On one of my visits to Hazret Alï I met a lone young Kurdish man who explained that he was having trouble in life and was trying to "find his place." He had been at the site for three days and planned to stay several more until he felt better. He mentioned that he had visited the site since childhood and knew of its benefit to the body and soul. He said that during his visits he spent much of the time resting and praying in the namazga. He said he also made a point to circumambulate around the burial sites and chile agach, as well as lie in the impression left by Ali.
Khoja Älem Baba is an excellent example of a typical small "local" öwlüyä that apparently serves the population of one specific collective farm village (clan lineage).[40] Located not far from the Kopetdag Mountains near the town Kaka (some 130 kilometers east and south of Ashgabat), Khoja Älem Baba is the gonambashï of the village cemetery and undoubtedly attained such status, in part, because of his being of an öwlat lineage.[41] The tomb is housed in a clay mausoleum consisting of two chambers: an entrance way or sitting area and the tomb chamber. The tomb itself and its chamber are adorned with dozens of objects; apparently these items consist of both votive offerings and objects considered to be connected with Khoja Älem Baba: horns at the tomb's head, coins and paper money, metal objects, jewelry, various types of cloth and fabric draped over the tomb, stones in uncommon shapes, as well as a small wooden frame-like structure to which cloth and articles of clothing are attached. It is clear from the care given to the shrine and number of objects inside that the site is very significant to the local population and is visited on a regular basis.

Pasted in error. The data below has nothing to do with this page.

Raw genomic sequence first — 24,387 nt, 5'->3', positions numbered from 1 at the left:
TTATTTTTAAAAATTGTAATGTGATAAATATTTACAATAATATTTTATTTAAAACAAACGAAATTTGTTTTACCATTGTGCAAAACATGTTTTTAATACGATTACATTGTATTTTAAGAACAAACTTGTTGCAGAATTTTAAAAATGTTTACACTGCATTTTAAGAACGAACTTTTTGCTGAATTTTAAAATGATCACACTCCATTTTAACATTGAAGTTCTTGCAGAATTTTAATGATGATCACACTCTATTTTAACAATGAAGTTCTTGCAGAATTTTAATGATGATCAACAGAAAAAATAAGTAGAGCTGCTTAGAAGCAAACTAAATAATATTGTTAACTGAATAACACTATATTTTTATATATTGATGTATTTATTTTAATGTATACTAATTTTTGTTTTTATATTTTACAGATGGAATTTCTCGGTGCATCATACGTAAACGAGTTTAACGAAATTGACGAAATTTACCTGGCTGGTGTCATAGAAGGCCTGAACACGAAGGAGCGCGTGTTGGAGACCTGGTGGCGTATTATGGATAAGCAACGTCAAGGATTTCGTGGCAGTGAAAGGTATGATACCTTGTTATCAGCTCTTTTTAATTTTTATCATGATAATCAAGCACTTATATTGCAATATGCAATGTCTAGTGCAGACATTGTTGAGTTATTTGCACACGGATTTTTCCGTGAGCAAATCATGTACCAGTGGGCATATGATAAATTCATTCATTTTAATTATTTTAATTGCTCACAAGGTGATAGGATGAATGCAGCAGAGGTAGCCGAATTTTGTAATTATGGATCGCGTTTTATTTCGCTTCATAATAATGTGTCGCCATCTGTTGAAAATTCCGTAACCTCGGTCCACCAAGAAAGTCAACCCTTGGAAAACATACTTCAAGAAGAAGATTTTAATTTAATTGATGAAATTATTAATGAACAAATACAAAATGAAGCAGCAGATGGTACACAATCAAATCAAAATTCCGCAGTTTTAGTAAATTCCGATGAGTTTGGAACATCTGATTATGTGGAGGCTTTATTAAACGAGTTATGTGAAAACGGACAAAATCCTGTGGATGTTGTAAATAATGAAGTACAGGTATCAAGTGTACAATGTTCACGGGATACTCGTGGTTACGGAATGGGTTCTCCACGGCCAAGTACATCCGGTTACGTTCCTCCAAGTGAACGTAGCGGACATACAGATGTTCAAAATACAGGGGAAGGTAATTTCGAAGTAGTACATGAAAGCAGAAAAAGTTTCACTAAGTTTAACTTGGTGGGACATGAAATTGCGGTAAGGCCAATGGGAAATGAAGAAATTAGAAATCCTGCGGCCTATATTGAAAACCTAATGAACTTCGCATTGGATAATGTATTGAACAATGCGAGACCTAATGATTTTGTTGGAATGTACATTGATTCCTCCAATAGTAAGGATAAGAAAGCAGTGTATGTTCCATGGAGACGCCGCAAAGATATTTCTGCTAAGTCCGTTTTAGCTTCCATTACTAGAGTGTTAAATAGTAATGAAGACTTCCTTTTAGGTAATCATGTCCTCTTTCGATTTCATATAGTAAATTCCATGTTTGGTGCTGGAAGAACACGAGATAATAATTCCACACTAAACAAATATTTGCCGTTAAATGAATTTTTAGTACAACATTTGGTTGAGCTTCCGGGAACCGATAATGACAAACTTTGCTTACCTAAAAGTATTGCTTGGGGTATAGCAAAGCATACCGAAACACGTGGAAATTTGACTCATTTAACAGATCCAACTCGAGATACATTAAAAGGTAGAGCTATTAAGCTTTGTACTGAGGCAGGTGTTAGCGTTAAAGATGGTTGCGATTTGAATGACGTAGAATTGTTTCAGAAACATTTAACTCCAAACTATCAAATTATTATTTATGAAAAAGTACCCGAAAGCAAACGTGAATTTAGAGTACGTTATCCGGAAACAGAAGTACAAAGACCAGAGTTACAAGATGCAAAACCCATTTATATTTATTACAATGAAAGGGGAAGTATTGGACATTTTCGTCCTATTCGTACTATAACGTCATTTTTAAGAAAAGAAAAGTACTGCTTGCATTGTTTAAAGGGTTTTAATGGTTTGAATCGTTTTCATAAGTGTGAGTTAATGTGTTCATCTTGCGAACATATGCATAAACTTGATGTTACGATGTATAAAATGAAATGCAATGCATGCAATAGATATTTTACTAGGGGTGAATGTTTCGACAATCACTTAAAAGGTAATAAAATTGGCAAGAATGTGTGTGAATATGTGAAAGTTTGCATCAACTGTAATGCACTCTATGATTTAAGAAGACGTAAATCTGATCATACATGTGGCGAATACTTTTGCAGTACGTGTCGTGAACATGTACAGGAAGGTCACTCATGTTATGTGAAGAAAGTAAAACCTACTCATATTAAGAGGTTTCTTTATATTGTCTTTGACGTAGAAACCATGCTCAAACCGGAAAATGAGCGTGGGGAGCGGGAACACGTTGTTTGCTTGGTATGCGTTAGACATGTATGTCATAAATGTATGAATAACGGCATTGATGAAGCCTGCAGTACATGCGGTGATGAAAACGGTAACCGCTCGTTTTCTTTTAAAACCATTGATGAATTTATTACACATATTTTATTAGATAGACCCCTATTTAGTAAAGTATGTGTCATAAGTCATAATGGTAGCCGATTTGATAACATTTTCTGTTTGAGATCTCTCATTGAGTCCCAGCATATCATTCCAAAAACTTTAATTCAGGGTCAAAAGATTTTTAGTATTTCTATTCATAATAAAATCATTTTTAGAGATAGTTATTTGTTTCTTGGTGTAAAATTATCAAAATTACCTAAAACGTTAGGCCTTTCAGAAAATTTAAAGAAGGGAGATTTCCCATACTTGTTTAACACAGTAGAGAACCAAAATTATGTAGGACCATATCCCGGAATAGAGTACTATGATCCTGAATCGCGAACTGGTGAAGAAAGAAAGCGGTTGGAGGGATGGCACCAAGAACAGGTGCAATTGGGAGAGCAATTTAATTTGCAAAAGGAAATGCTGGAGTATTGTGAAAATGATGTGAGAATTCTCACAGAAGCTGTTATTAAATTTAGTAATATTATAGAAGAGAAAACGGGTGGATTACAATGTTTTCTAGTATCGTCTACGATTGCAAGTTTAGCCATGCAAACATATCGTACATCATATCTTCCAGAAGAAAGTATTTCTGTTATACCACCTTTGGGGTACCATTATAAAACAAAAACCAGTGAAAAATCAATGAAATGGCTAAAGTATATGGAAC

While time did not permit us to speak with locals knowledgeable about the figure Khoja Älem Baba during our visit to the site in May 1995, residents of a neighboring village recalled that Khoja Älem Baba was said to have been an Arab and was considered instrumental in the local population's conversion to Islam. They also mentioned that they had never actually been to the shrine because Khoja Älem Baba "was not theirs" (i.e. not their ancestor and part of their local tradition).